Win a copy of For the Love of Paw Paws this week in the Fruit Trees forum!
  • Post Reply Bookmark Topic Watch Topic
  • New Topic
permaculture forums growies critters building homesteading energy monies kitchen purity ungarbage community wilderness fiber arts art permaculture artisans regional education experiences global resources the cider press projects digital market permies.com private forums all forums
this forum made possible by our volunteer staff, including ...
master stewards:
  • Nicole Alderman
  • r ranson
  • Anne Miller
  • paul wheaton
stewards:
  • Jocelyn Campbell
  • Mike Jay Haasl
  • Burra Maluca
garden masters:
  • James Freyr
  • Joylynn Hardesty
  • Steve Thorn
  • Greg Martin
gardeners:
  • Carla Burke
  • Dave Burton
  • Pearl Sutton

Is it ok if my pear tree cuttings are blooming?

 
Posts: 79
Location: Zone 4A
3
  • Mark post as helpful
  • send pies
  • Quote
  • Report post to moderator
Hi all,
So we just made our first attempt at growing trees from cuttings. We took cuttings from two pear trees and a crab apple. We live in zone 4B and have decided to start growing the cuttings in pots right away (three weeks ago). They are by a south-western facing window. We also sowed white dutch clover and a couple volunteer dandelions. We applied rooting hormone when we planted them. It gets down to around 60 degrees at night where they are.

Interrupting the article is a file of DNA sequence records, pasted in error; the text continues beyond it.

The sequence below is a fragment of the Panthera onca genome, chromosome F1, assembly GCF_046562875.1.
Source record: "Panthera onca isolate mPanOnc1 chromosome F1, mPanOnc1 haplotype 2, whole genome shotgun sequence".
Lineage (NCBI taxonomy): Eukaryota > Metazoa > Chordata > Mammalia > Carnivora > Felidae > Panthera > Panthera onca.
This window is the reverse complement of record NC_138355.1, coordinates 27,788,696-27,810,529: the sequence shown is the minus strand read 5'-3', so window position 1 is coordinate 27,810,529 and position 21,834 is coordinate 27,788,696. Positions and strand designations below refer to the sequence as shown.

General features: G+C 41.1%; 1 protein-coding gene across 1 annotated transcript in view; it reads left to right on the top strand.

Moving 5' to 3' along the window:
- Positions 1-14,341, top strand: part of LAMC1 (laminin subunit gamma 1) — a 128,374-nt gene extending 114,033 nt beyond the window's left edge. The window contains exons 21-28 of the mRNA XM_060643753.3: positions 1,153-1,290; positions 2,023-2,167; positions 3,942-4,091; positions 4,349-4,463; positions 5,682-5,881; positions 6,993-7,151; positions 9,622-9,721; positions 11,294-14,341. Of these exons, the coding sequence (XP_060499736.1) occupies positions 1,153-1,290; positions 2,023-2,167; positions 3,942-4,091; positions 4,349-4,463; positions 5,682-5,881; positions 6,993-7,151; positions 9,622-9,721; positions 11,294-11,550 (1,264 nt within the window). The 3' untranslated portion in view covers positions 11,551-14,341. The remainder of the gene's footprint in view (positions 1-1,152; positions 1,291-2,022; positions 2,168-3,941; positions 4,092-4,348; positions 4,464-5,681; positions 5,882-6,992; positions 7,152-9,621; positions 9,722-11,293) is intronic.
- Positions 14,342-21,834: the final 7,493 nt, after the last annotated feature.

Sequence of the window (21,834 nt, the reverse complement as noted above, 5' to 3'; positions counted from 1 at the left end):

My question is this - is it ok if they are blooming now? Each bud has between 4 and 9 flowers but only two small leaves. It seems like they leaves wont be able to sustain the energy required from the flowers.

Thanks in advance!
photo-(1).JPG
[Thumbnail for photo-(1).JPG]
photo-(2).JPG
[Thumbnail for photo-(2).JPG]
There's a lime tree (1 y/o) and an aloe vera plant in the background! :)
 
Posts: 153
Location: Orgyen
1
  • Mark post as helpful
  • send pies
  • Quote
  • Report post to moderator
Apple and pear trees normally don't grow from cuttings. Instead, people grow rootstock pear or apple trees from seeds or layerings, and then graft cuttings called "scions" onto them during late winter or early spring during the period when the trees are just about to come out of dormancy. You can find out how to do this from books, videos or attending a weekend seminar or workshop. This is an excellent time of year to get started (at least in the Northern Hemisphere). Good luck!
 
steward
Posts: 2482
Location: FL
105
  • Mark post as helpful
  • send pies
  • Quote
  • Report post to moderator
Things seem to be early for a number of species this year.
My loqauts are ripening, the last three years all fruit was destroyed by frost. Turns out they are delicious.
Azaleas are in bloom. They should start to bloom in late February.
The pasture is mostly green. It's usually brown this time of year.
Your pears are inside, that's giving them a good boost, but it seems early.
 
steward
Posts: 7926
Location: Currently in Lake Stevens, WA. Home in Spokane
313
  • Mark post as helpful
  • send pies
  • Quote
  • Report post to moderator
My feeling is that you would not want them blossoming this year, yet alone this early.
Their first year should be spent developing a strong root system, not replicating.

That is why it is generally recommended to strip fruit the first year trees begin to fruit.
If they need to split their energy between root development and reproduction, neither will do well.

 
Consider Paul's rocket stove mass heater.
  • Post Reply Bookmark Topic Watch Topic
  • New Topic
Boost this thread!